field. We must now determine what the initial state of the system is in order to calculate what we would
ideally expect to see for a simple one-pulse experiment. All physical systems naturally trend toward the
lowest energy configuration they can. In this case, our ground state is the +/- 1/2 energy level. In reality,
though, there is thermal energy in the environment that can cause excitations to a higher energy state. In
our experiment we have a crystal that contains roughly 1017 identical nuclei that each are in a specific
energy state at thermal equilibrium. The overall populations of the two energy levels and, therefore, the
initial state is given by the Boltzmann distribution
              1        Hsys kB T
    in        Z
                   e
If we series expand the exponential and assume that kBT is much greater than the energy scale of the
system Hamiltonian, then we can write the initial state as being:
                   q             1    2
    in        4 kB T
                            I   Iz   Iz
The I in the above equation stands for the 4x4 identity matrix, which we can drop from the description
since it does not evolve. Also, we may ignore the prefactor since it is simply a scaling factor that is carried
along throughout the calculation. The initial state we will use in calculations is then simply
               1         2
    in        Iz        Iz

    Exciting a Detectable Signel

We detect signal from the spin system using the same RF coil that is used for pulsing. As previously
mentioned, at thermal equilibrium the spins are rotating around the z-axis of the quadrupole PAS with a
frequency q. What is detected by the coil, by nuclear magnetic induction, is an alternating field in the xy-
plane. Initially, then, we will see no detectable signal from the spins in thermal equilibrium. We must use
our RF control fields to change the state of the spin system into something which may be detected. In
terms of quantum mechanics, the observable of our system is given as:

O            I1        I2        1
                                Ix    2
                                     Ix      1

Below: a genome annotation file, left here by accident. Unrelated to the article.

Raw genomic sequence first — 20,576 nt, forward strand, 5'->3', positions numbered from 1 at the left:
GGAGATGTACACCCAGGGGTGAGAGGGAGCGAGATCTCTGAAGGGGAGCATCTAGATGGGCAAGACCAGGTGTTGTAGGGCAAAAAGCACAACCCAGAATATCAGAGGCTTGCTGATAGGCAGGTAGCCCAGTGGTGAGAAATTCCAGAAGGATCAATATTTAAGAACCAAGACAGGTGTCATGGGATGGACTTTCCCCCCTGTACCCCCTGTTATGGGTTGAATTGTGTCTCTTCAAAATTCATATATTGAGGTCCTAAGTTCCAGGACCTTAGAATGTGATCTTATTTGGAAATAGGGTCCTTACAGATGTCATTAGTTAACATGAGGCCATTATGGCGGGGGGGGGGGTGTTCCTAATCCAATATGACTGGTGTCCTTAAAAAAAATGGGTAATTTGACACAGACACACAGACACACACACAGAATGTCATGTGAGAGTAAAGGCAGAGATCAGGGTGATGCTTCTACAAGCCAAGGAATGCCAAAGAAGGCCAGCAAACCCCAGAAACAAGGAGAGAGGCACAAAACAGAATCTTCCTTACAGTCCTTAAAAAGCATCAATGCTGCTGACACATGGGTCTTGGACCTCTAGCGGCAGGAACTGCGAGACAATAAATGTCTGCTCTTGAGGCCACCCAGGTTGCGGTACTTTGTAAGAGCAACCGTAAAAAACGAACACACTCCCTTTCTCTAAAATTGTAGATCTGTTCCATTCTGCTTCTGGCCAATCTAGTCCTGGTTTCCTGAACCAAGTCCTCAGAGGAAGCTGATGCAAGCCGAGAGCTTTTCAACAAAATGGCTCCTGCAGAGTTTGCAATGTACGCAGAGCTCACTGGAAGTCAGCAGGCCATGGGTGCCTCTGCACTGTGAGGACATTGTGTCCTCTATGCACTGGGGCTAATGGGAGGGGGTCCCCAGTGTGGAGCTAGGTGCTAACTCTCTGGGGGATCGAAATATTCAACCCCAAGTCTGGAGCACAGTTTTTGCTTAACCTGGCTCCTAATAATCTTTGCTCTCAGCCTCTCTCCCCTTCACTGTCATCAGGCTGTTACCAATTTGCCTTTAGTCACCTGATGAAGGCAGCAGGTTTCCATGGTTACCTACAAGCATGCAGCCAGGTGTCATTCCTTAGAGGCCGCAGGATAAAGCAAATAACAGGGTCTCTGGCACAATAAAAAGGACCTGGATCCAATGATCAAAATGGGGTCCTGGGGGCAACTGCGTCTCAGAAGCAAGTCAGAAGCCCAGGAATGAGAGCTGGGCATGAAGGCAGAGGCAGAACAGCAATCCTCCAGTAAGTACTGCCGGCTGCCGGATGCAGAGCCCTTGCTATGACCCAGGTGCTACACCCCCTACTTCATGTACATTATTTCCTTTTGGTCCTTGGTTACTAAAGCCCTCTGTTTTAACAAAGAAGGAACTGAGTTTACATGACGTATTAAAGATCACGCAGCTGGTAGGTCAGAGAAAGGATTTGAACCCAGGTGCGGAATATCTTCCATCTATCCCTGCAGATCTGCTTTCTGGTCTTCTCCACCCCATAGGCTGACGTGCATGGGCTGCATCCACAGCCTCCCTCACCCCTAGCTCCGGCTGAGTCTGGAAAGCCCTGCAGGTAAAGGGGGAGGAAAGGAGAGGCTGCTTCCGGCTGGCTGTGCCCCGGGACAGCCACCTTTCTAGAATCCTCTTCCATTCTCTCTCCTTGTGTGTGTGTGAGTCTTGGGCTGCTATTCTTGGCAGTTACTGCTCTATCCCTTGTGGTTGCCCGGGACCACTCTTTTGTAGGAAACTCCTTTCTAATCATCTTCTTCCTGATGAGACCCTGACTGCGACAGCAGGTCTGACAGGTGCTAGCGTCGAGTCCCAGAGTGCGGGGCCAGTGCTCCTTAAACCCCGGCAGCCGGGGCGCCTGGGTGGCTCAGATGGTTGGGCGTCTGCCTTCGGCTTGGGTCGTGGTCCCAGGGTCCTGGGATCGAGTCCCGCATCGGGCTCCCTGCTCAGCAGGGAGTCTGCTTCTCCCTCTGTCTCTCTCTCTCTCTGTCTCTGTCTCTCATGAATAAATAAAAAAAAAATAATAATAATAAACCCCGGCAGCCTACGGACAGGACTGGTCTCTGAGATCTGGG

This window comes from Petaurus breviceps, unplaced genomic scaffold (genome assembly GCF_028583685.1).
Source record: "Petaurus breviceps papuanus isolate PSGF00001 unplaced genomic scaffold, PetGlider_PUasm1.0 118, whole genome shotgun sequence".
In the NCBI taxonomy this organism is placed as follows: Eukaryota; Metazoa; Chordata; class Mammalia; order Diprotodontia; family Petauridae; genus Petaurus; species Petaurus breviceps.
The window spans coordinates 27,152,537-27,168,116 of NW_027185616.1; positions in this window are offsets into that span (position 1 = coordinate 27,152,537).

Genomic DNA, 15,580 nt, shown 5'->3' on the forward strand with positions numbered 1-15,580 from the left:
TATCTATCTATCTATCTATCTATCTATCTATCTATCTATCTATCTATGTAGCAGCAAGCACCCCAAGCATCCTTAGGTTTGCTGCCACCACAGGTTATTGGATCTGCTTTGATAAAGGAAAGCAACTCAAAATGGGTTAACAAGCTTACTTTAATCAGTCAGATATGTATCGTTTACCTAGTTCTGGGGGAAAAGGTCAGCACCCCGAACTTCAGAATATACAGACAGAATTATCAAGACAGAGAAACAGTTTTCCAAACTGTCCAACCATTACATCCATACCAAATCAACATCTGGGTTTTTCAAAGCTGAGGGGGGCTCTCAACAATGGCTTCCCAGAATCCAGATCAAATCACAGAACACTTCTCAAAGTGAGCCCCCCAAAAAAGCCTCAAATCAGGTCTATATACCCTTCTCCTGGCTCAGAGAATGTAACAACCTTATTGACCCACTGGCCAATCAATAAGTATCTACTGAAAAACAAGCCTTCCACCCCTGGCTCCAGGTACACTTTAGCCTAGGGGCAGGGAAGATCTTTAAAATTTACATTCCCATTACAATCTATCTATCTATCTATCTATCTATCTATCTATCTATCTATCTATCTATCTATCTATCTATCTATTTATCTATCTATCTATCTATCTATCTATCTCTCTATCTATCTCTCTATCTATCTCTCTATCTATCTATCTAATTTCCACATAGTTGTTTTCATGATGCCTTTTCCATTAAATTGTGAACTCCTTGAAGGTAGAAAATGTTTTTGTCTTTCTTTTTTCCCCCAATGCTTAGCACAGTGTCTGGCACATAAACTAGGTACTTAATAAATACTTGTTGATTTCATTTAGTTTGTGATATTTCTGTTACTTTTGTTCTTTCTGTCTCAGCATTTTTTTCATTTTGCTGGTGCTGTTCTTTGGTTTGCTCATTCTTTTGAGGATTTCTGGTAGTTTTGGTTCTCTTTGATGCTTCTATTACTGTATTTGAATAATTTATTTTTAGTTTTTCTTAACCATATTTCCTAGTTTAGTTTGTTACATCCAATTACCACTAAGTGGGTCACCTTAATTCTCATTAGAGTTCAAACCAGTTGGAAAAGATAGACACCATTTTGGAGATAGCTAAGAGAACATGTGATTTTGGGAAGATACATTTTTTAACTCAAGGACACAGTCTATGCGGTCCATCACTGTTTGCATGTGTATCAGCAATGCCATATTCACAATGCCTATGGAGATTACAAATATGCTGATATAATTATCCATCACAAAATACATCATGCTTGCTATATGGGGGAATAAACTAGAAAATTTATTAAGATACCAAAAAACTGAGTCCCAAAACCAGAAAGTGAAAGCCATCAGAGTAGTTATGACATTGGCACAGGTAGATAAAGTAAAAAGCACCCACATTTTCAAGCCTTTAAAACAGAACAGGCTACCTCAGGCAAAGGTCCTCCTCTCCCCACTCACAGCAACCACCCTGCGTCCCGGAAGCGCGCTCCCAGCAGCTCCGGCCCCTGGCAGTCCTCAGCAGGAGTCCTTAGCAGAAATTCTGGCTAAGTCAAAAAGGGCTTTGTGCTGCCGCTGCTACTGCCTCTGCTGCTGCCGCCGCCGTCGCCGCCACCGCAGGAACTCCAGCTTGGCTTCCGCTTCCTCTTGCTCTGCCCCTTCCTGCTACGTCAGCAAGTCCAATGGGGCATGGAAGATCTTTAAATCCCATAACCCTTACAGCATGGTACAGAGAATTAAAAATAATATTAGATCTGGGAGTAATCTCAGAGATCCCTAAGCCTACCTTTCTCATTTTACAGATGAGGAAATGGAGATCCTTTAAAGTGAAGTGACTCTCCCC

i Iy    2
                                                 Iy
In our experiment we are performing a spatially averaged ensemble measurement over the extent of the
crystal sample. Thus, what we observe is the expectation value of the above operator, which is defined as:

         O             Tr       O
We can see from this equation, when we plug in = in, that the expectation value is zero. What we need
then is to create a density matrix, , with components of Ix1 + Ix2 and Iy1 + Iy2 in it. In order to do this
we can simply apply a RF pulse of sufficient length and amplitude. The equation of motion for the density
matrix is the Liouville - von Neumann equation:
d
dt
                  i H,
                                                                                               USEQIP NQR.nb   9




The solution to this equation is
                                           †
   t      U t                  U t
The unitary propagator, U, is defined by the time-dependence of the system Hamiltonian

U t           ei         H t dt

PROBLEM: Calculate the effect of the RF pulse using the Hamiltonian above proportional to Ix1+Ix2
and the initial density matrix given by Iz1+Iz2. The solution is
                                         1          2                            1         2
   t      cos                  Rt       Iz         Iz          sin       Rt     Iy        Iy
We see, then, that we must set the product of the Rabi frequency, R, and the pulse time, t, equal to /2 in
order to maximize the detected signal


  The Free-Induction Decay

The signal we detect experimentally is the evolution of the initial state, , of the system - either thermal
equilibrium or after RF pulsing - under the internal Hamiltonian. For example, let's assume we have
applied a /2 pulse to the thermal equilibrium state such that
          1           2
  in     Ix          Ix
The unitary propagator determining the time evolution of in is given by the matrix exponential of the
quadrupole Hamiltonian
       FIDprop wQ_, t_ : MatrixExp                                   wQ t Iz1   Iz2   ;
       MatrixForm FIDprop wQ, t
          1
                  t wQ
          2                0        0              0
                           t wQ
              0            2        0              0
                                    t wQ